Tag Archives: foodie

36 Things That Make Me Happy

Today is my birthday, and I am spending it in Thailand. Last year’s was in Albania, the year before that in China, and next year it’ll be in Indonesia (where I’ll spend the next few birthdays, I hope!). Tonight’s celebration will be low key, something I haven’t done in a while. I usually throw big birthday parties, typically with a theme that involves me and my guests dressing up in ridiculous outfits. Last year’s bash was a prom-themed pub crawl ending in a 90’s prom. It was pretty epic! But tonight, I’m going to dinner at one of my favorite local joints with a few close friends I’ve made in Thailand. It’s going to be perfect! This weekend, to celebrate my birthday and Lauren’s (on Sunday), we’ll stay in a posh hotel in downtown Bangkok for a staycation. The plan is to shop at Chatuchak Market on Saturday, grab drinks Saturday night, and get dressed up for a badass brunch on Sunday. Again…perfection! 🙂

I had so much fun making my list of 35 things last year that I thought I’d do it again! So, in honor of my 36th birthday, here’s my list of 36 things that make me happy (in no particular order).

  1. Quality time with friends and family
  2. Giving the *perfect* gift…the one that the recipient totally loves, but never knew they wanted
  3. Planning…currently I’m planning my month in the states this summer and my impending move to Indonesia
  4. Decorating my place…I’m so stoked about my new house in Indonesia that I keep scouring Pinterest for ideas, shopping online, dreaming about my new place, and wishing time would go faster so I can be there already! It’s gonna be amazing!
  5. Teaching…being back in the classroom during this season of my life has allowed me to reconnect with this passion
  6. Laughing
  7. Popcorn and M&M’s
  8. Sweet tea…I can’t wait to get some Chick-fil-A sweet tea this summer!
  9. Researching and trying out new restaurants…I’m such a foodie!
  10. Donuts, especially from Shipley’s in Texas
  11. Holding babies
  12. Mango sticky rice…Thailand has spoiled me!
  13. Reading! I have been able to reconnect with that part of me during this season, and I am so glad…I’ve really missed it.
  14. Cooking…not being able to (no kitchen here, sadly) has really shown me how much I love it and how much I miss it
  15. Smoothie bowls…tried it for the first time in Bali and man, I’m hooked!
  16. My writer’s notebook…I’m loving the one Michelle gave me for Christmas
  17. Apple products…I’m a Macbook Air, iPhone, and iPad user (I know, it’s a cult. I’m okay with that.)
  18. My family…I get to see them in 22 days!!! Ahhhhh!
  19. Music
  20. Starbucks tumblers and mugs…I own way too many, but they’re just so darn cute!
  21. Snocones…from JJ’s or Bahama Buck’s only
  22. Traveling! Filling up my passport is my biggest hobby. I love planning trips…the anticipation of an upcoming trip is what gets me through the tough parts of life. Other than my trip home and my move, my next big trip is Paris in October! Sooooo excited to get reacquainted with this lovely city that captured my heart (and stomach) last time around.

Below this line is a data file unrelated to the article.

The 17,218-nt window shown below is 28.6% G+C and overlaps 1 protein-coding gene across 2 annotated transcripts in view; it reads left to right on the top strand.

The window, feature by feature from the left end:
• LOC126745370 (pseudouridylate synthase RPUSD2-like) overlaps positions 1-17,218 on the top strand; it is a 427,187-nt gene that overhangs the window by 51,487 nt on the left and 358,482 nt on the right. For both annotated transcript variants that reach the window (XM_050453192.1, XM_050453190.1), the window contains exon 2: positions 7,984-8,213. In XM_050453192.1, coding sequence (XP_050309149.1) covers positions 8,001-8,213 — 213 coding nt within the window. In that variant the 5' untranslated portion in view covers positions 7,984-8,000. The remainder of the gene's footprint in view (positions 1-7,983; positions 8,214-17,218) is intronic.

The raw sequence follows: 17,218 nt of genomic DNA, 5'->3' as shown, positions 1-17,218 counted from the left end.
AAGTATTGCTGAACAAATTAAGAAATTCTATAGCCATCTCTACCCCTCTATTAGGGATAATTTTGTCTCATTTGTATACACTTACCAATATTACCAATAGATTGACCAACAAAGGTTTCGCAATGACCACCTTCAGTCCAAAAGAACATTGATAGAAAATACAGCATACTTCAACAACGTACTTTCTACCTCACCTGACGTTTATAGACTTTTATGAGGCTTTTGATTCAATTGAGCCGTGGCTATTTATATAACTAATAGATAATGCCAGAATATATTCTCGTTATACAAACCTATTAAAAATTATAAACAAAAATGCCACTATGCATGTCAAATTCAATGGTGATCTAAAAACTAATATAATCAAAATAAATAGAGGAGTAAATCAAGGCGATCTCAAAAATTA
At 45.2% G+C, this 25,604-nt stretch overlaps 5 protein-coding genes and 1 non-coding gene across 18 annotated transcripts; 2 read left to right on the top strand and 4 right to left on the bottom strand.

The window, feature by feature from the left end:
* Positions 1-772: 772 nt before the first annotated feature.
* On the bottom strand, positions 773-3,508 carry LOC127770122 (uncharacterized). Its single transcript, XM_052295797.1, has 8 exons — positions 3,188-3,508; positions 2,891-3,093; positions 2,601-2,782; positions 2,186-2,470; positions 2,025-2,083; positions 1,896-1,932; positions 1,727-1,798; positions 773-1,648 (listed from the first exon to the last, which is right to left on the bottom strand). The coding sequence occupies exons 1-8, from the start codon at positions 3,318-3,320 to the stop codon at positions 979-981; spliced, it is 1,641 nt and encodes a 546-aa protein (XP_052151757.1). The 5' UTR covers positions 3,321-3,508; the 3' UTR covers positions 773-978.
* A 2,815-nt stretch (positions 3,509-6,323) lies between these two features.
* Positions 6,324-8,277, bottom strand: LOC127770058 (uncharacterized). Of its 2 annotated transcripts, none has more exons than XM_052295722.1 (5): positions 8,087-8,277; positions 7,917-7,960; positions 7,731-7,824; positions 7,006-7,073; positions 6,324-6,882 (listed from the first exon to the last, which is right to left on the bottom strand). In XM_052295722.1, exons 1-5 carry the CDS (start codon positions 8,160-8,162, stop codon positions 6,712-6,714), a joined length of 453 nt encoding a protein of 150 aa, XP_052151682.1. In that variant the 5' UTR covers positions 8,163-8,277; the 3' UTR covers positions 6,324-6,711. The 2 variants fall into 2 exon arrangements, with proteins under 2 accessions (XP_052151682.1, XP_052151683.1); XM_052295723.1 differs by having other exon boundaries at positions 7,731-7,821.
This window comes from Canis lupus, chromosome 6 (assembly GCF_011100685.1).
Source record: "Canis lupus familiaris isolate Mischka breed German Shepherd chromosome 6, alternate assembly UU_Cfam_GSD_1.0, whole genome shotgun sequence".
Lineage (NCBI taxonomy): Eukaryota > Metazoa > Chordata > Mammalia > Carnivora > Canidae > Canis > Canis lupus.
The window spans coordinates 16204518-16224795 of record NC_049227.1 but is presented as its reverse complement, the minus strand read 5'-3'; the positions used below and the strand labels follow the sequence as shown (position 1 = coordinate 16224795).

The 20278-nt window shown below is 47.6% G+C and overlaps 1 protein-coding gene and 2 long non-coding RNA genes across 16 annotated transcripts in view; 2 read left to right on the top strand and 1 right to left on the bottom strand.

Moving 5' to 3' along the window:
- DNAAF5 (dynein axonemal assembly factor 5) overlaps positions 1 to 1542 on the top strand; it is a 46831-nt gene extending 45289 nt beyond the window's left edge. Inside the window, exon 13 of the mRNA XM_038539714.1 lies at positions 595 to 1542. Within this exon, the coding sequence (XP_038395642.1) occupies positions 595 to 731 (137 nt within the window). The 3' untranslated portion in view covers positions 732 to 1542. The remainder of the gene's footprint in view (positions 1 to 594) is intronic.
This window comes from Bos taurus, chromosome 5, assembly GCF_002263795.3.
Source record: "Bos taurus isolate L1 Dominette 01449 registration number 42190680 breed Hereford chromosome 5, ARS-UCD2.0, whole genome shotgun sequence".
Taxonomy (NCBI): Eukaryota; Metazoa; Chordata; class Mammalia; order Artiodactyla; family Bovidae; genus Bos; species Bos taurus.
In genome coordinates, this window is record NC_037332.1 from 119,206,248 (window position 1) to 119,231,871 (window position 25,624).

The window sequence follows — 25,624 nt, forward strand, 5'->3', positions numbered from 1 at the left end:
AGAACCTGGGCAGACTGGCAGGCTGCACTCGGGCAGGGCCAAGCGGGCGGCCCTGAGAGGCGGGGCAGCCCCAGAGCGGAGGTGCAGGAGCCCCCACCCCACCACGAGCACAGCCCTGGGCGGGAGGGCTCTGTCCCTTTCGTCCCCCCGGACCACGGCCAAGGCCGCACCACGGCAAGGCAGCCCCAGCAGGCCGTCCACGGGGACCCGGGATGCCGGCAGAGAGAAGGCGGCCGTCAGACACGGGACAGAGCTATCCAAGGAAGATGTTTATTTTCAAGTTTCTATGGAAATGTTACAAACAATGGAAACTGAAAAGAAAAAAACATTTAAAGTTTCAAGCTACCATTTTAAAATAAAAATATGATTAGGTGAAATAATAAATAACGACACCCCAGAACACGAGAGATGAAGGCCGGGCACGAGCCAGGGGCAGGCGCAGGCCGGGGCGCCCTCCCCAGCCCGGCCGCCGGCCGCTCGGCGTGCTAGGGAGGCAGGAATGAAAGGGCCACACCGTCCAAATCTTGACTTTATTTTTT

23. Greek yogurt with blueberries and granola
  24. Fresh fruit, especially mango, pineapple, dragonfruit, berries (all kinds), and green grapes
  25. Finding the perfect travel accessories and bags that make traveling that much easier and fun
  26. Making lists 😉
  27. Sharing stories
  28. A good smelling candle
  29. Bath & Body Works hand soaps
  30. Going to the movies…so many good ones coming out this summer!!
  31. Biking…can’t wait to get back into it!
  32. Surprises
  33. Coming home to a clean house that I didn’t have to clean
  34. All my Thai faves…Pad Thai, Panaeng and yellow curries, Kao soi, Tom Yum, Som Tum (not too spicy!)
  35. Throwing parties
  36. Photographing things that inspire me, foods that taste (and look) delicious, people I love, places I love, and things that make me smile or laugh
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Last year’s 35th Birthday Bash…I miss these faces soooo much right now!

Letter F #AtoZChallenge

Letter F memoir encyclopedia entries on deck…

Family

Family is important to me. And I don’t just mean my immediate family, but my extended family and friends who become your family, too. I love our family reunions every year, where all the brothers, sisters, aunts, uncles, cousins, nieces, nephews, grandmas, and grandpas come together to catch up on life, share some good food (I have some really amazing cooks in my family), and spend a weekend playing and laughing together. They’re something I look forward to each and every summer.

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Farm

Nowadays I’m a city girl, but growing up, I was a country girl at heart. My grandparents’ farm, where I spent countless days, was one of my favorite places. Their huge garden yielded enough corn, peas, watermelons, cantaloupes, strawberries, dewberries, okra, cucumbers, tomatoes, and more to last the year. We would help Granddaddy and Mamaw harvest the crops, and although we probably just got in their way, they humored us and let us be their helpers. One of my strongest memories on the farm was sitting on the front porch swing at dusk, swapping stories while we shelled peas and watched the sunset. We would work at it for hours and only make a dent in the pile.

My mamaw would can vegetables and fruit, make pickles and jam, and freeze corn so that they could have food year-round. I can still remember the Ball jelly jars lined up all along the kitchen counters, waiting for the hot, fresh-made jelly to be poured in. My favorite jam that she made was dewberry, but I loved strawberry, too.

One of mine and Andrew’s jobs was to fetch the eggs in the chicken coop out back. We loved to gather the eggs, counting them to see if there were more today than yesterday. The smells in the chicken coop bothered me much more than they bothered him.

Grandaddy had cows, too, and they wandered around the 300-acre property in search of grass and hay to munch. I don’t really remember feeding them with him (maybe that was Andrew’s domain), but I do remember piling into that old beat up blue Ford pick-up to go search the back half for a lost calf or cow who hadn’t come back in a while. We’d bump along the uneven dirt track, stopping only to run out and open and shut the gates. We’d wind past the fishing pond, the trash hole (a huge gaping hole in the earth where Grandaddy would throw out any trash that couldn’t be composted or burned), and the camp house. I knew every twist and turn in that road back then. Now, I’m sad to say, it’s a bit foggy.